My understanding, Harry Darbee had a customer who wanted a very big dry fly on a short hook for fishing teh wide calm , moving flats of the lower Beaverkill. For those who do not know the water imagine a flowing lake...
Anyway he came up with this design sometime around 1960. Is it a classic? Not in the terms of the many better know dry flies but it is a very unique pattern that floats like a cork, lands softly and can imitate any mayfly but is bets suited for those huge drakes, iso's, and hex's.
They are very easy to tye and somewhat durable, but the ease in tying counter acts any strengt issues.
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the tails, body and wings are all from one feather that can be just about any feather you wish. spade hackles (Harry's preference) teal, mallard etc... I have pulled out two woody flanks feathers for example. the fibers should be even on each side of the shaft if not the balance will be off. for fishing flies , and this is a great fishing fly, the wings and tail can be snips to size to help the balance....DON"T be afraid to trim the wings...EVERYBODY did it !!!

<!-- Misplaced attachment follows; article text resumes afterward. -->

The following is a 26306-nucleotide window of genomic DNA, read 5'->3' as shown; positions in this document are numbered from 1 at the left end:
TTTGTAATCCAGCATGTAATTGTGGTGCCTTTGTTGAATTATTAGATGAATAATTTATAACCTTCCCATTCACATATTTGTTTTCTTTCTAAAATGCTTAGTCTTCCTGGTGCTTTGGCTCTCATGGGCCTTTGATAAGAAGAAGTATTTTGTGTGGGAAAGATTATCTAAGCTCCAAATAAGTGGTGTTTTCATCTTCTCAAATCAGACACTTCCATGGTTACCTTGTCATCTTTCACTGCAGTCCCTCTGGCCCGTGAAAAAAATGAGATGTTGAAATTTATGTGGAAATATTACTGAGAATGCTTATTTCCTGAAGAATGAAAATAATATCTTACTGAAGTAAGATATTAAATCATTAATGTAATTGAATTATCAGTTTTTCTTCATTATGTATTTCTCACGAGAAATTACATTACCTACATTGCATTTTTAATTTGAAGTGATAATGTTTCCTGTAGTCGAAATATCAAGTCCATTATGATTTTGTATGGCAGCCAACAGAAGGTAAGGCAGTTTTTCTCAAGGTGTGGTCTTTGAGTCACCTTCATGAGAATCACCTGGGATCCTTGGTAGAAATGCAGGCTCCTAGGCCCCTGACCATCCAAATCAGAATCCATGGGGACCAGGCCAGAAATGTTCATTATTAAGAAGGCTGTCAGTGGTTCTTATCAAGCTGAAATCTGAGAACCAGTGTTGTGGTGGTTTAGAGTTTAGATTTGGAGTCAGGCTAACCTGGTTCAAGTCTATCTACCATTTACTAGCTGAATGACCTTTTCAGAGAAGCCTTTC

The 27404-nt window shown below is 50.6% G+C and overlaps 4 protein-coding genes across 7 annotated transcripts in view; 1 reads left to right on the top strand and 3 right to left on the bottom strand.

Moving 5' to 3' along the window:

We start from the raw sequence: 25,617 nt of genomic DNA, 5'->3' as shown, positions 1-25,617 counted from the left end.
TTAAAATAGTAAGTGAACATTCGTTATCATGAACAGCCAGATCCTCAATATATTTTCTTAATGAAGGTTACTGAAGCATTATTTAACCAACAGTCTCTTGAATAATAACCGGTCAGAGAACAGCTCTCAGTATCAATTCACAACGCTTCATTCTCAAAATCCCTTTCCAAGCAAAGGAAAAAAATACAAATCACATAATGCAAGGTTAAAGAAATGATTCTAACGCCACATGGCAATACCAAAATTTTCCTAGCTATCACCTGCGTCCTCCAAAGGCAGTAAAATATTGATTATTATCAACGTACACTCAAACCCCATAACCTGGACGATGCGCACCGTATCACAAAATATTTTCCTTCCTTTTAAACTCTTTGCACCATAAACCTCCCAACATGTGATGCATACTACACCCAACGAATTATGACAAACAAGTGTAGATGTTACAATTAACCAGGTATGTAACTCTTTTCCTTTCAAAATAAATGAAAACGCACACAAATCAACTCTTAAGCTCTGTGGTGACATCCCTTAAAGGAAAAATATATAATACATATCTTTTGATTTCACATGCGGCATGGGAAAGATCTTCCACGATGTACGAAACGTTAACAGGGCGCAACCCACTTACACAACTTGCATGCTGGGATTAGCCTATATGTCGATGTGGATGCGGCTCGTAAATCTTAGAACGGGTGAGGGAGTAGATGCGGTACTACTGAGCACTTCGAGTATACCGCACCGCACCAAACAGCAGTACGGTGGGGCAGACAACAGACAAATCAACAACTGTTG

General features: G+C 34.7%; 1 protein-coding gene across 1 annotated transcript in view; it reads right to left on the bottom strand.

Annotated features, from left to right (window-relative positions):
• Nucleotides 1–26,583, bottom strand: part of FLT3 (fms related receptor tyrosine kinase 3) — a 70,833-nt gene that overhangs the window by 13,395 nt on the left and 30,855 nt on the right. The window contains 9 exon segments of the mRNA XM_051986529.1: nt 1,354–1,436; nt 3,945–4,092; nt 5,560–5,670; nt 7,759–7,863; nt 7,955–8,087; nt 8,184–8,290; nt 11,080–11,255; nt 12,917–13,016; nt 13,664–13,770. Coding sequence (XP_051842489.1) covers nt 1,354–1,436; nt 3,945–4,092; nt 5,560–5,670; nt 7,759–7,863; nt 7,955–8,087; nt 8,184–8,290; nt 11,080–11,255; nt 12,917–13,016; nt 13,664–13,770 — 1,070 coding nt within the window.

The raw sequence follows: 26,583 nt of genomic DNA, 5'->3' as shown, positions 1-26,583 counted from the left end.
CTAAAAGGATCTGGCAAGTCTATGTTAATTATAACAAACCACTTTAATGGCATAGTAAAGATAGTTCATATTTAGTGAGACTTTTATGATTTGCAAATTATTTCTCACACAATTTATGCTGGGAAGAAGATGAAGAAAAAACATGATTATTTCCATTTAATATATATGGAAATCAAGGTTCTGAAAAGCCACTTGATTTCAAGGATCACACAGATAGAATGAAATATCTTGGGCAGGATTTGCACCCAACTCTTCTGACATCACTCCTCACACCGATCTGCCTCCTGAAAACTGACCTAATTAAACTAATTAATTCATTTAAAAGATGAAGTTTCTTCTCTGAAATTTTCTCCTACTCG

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hook...a short shanked up/straight or down eyed hook , whatever you wish. scud hooks, emerger , whatever spider hooks it's up to you. what size...again up to you but the idea was to make a huge dry fly with a small hook you can tye a hex onto an 18 if you wish...
the hook acts like a keel and you can get a great low floating fly if you trim the hackle on the bottom....what hackle? any you wish it doesn't have to be the highest grade but it helps.
a cape pond hex and a two feather in use.
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i have no idea why this fly has lost it's appeal